North Carolina Mom Fundraising to Get Service Dog for Autistic Son

“When he has a seizure, the dog will alert us. It will help with his depression to have a companion.”

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An 11-year-old high-functioning autistic boy named Alex has been having a tough go of life.  He has seizures, depression, and anxiety.  But his mom thinks a service dog will help him, and is doing everything she can to raise the money to get one.

The North Carolina boy hasn’t been officially diagnosed, but based on his behavior, Hope Cook strongly believes that her son is autistic.  Combined with his other disorders, life can be a struggle sometimes.

 

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“Our biggest challenge is Alex – you cannot change his routine,” she told WCTI 12.  “Usually after you pick him up we have to come straight home.  Alex likes to stay to himself.”

According to Lynne Choate, director of the Crystal Coast Autism Center, where Hope volunteers, a service dog could greatly help Alex.

“I have seen at the Crystal Coast Autism Center how it helps other kids that have disabilities,” Hope explained.  “These dogs just brighten up the kids.  They just light up like a Christmas tree.”

 

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But service dogs are expensive, as they require intense training.  The Cooks wish to raise $5,000 for the best dog for Alex, who is very excited about the prospect of his new friend.

“When he has a seizure, the dog will alert us,” Hope said.  “It will help with his depression to have a companion.”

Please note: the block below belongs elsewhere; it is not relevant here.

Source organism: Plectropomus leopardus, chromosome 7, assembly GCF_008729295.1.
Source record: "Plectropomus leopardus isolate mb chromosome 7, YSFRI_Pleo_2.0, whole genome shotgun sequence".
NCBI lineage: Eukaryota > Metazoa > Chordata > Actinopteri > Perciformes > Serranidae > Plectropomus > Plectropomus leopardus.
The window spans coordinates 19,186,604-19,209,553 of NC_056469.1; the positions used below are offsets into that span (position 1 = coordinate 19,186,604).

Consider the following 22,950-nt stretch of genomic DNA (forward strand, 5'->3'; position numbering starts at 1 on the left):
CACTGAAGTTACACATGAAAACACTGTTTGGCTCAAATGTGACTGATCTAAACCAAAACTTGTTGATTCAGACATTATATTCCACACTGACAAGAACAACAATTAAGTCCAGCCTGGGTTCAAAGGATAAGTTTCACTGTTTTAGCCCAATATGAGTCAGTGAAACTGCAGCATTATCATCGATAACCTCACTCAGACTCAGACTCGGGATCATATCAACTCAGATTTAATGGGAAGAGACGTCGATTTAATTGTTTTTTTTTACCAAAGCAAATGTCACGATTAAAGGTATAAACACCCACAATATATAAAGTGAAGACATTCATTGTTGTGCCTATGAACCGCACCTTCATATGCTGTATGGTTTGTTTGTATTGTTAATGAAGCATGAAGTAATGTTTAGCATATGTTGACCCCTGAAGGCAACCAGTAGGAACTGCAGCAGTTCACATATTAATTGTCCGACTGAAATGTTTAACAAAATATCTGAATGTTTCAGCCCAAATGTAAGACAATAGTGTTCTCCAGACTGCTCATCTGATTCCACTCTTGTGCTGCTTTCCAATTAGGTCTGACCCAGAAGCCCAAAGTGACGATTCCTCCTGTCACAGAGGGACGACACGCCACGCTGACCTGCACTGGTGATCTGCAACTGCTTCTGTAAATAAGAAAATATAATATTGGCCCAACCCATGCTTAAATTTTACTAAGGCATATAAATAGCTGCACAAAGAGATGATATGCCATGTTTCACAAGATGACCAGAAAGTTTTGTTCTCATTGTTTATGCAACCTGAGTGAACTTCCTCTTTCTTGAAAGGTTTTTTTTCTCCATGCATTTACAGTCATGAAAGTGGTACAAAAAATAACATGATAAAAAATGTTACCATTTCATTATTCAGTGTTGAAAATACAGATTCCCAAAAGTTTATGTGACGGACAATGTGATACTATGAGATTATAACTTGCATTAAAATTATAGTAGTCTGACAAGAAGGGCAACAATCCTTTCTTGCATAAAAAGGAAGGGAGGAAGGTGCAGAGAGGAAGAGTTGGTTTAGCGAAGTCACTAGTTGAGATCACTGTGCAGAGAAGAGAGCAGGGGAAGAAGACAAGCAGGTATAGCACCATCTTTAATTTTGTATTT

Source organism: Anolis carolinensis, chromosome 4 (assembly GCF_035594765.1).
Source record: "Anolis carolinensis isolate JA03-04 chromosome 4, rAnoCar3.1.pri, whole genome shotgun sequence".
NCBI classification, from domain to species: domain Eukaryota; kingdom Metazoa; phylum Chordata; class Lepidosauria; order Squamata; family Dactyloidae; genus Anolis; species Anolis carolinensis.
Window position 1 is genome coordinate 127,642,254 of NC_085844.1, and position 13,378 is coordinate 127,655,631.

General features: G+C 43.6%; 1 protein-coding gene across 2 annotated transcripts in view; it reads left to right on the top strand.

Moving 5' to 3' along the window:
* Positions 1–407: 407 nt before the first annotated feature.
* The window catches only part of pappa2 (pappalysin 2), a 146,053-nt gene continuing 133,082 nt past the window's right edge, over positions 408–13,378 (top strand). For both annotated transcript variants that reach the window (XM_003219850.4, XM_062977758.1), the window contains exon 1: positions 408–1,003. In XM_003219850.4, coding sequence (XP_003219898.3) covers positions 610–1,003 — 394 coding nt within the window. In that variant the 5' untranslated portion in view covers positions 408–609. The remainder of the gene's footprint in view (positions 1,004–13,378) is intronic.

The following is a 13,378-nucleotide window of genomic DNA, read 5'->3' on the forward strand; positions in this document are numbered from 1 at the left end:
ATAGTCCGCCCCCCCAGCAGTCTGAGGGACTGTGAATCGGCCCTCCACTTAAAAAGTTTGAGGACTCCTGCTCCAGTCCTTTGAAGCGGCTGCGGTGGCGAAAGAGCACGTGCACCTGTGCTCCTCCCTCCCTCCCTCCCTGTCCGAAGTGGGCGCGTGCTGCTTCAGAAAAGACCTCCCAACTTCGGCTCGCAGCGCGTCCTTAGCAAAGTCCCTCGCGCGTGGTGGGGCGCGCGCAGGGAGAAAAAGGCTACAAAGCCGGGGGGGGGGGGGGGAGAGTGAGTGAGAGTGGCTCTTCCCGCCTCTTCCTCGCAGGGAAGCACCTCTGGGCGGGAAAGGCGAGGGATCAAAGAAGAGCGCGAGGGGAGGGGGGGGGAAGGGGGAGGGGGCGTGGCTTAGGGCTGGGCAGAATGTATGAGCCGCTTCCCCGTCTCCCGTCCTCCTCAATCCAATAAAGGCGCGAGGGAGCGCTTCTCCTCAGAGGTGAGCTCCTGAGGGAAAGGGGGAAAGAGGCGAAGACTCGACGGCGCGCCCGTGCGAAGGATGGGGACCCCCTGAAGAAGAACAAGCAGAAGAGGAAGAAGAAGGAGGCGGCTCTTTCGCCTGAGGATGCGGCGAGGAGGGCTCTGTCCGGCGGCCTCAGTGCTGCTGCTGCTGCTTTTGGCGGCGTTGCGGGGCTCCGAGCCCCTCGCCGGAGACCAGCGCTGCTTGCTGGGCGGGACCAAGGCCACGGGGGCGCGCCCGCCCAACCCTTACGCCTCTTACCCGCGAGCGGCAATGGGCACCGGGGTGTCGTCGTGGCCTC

Like any good mother, Hope is doing whatever she can to raise this money, including having a yard sale and a raffle for a quilt made by her great aunt.  She also has an online fundraiser.  If you would like to donate, please CLICK HERE.

 

13 thoughts on “North Carolina Mom Fundraising to Get Service Dog for Autistic Son

  1. Please check with Best Friends Animal Society; they have a program called Careers for Dogs or something like that. They match up shelter dogs with Autistic children, train the dogs to be companions and I believe it is cost free.

  2. i trained my own dog to be my seizure and diabetic alert dog – it is actually not that hard if you really do your research on how to train them…mines a boxer.

  3. How about Canine Companions for Independence. They raise and place dogs all over the US. NO CHARGE.

  4. Check out Canine Companions for Independence- there is an application process but they are a non- profit and clients do not pay for service dogs

  5. First get your child diagnosed as he sounds like he may have Aspergers. Sounds like my nephew whom was diagnosed with Aspergers recently – all symptoms are the same. Second, once diagnosed there are many groups that would help pay for a service dog.

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